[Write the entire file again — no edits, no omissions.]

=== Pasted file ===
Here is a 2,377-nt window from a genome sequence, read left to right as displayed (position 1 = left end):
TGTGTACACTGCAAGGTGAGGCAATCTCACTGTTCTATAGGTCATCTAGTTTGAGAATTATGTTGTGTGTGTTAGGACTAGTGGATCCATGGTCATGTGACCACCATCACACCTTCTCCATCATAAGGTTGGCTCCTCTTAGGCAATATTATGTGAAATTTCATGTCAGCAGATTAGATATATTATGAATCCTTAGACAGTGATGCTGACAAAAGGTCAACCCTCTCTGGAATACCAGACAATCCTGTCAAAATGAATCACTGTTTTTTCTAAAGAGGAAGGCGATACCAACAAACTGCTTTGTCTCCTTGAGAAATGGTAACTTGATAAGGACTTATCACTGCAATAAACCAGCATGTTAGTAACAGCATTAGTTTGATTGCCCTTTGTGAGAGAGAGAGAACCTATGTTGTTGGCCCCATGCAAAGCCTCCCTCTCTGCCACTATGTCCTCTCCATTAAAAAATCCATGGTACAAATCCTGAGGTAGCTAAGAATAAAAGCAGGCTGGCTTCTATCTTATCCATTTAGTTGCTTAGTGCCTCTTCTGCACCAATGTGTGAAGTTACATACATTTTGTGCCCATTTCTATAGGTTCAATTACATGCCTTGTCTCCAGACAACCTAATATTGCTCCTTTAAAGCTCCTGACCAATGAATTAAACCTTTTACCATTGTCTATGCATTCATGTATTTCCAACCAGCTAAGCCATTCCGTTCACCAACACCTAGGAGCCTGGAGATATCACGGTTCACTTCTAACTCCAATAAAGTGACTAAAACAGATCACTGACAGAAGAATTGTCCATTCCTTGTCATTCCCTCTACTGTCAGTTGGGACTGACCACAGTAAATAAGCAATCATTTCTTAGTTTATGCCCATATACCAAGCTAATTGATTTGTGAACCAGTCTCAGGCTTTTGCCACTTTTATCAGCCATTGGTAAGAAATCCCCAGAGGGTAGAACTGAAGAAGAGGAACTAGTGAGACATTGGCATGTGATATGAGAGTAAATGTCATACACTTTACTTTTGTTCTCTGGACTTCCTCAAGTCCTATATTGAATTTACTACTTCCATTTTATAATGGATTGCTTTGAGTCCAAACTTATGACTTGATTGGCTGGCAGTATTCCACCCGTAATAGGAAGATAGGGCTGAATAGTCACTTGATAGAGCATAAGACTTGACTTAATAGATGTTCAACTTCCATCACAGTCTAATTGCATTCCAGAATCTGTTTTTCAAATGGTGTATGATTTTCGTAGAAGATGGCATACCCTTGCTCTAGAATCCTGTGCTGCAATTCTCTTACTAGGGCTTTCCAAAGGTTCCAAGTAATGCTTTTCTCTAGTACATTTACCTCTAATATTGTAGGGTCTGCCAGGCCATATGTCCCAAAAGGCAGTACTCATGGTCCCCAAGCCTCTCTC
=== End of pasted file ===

Here is a 2,377-nt window from a genome sequence, read left to right as displayed (position 1 = left end):
TGTGTACACTGCAAGGTGAGGCAATCTCACTGTTCTATAGGTCATCTAGTTTGAGAATTATGTTGTGTGTGTTAGGACTAGTGGATCCATGGTCATGTGACCACCATCACACCTTCTCCATCATAAGGTTGGCTCCTCTTAGGCAATATTATGTGAAATTTCATGTCAGCAGATTAGATATATTATGAATCCTTAGACAGTGATGCTGACAAAAGGTCAACCCTCTCTGGAATACCAGACAATCCTGTCAAAATGAATCACTGTTTTTTCTAAAGAGGAAGGCGATACCAACAAACTGCTTTGTCTCCTTGAGAAATGGTAACTTGATAAGGACTTATCACTGCAATAAACCAGCATGTTAGTAACAGCATTAGTTTGATTGCCCTTTGTGAGAGAGAGAGAACCTATGTTGTTGGCCCCATGCAAAGCCTCCCTCTCTGCCACTATGTCCTCTCCATTAAAAAATCCATGGTACAAATCCTGAGGTAGCTAAGAATAAAAGCAGGCTGGCTTCTATCTTATCCATTTAGTTGCTTAGTGCCTCTTCTGCACCAATGTGTGAAGTTACATACATTTTGTGCCCATTTCTATAGGTTCAATTACATGCCTTGTCTCCAGACAACCTAATATTGCTCCTTTAAAGCTCCTGACCAATGAATTAAACCTTTTACCATTGTCTATGCATTCATGTATTTCCAACCAGCTAAGCCATTCCGTTCACCAACACCTAGGAGCCTGGAGATATCACGGTTCACTTCTAACTCCAATAAAGTGACTAAAACAGATCACTGACAGAAGAATTGTCCATTCCTTGTCATTCCCTCTACTGTCAGTTGGGACTGACCACAGTAAATAAGCAATCATTTCTTAGTTTATGCCCATATACCAAGCTAATTGATTTGTGAACCAGTCTCAGGCTTTTGCCACTTTTATCAGCCATTGGTAAGAAATCCCCAGAGGGTAGAACTGAAGAAGAGGAACTAGTGAGACATTGGCATGTGATATGAGAGTAAATGTCATACACTTTACTTTTGTTCTCTGGACTTCCTCAAGTCCTATATTGAATTTACTACTTCCATTTTATAATGGATTGCTTTGAGTCCAAACTTATGACTTGATTGGCTGGCAGTATTCCACCCGTAATAGGAAGATAGGGCTGAATAGTCACTTGATAGAGCATAAGACTTGACTTAATAGATGTTCAACTTCCATCACAGTCTAATTGCATTCCAGAATCTGTTTTTCAAATGGTGTATGATTTTCGTAGAAGATGGCATACCCTTGCTCTAGAATCCTGTGCTGCAATTCTCTTACTAGGGCTTTCCAAAGGTTCCAAGTAATGCTTTTCTCTAGTACATTTACCTCTAATATTGTAGGGTCTGCCAGGCCATATGTCCCAAAAGGCAGTACTCATGGTCCCCAAGCCTCTCTC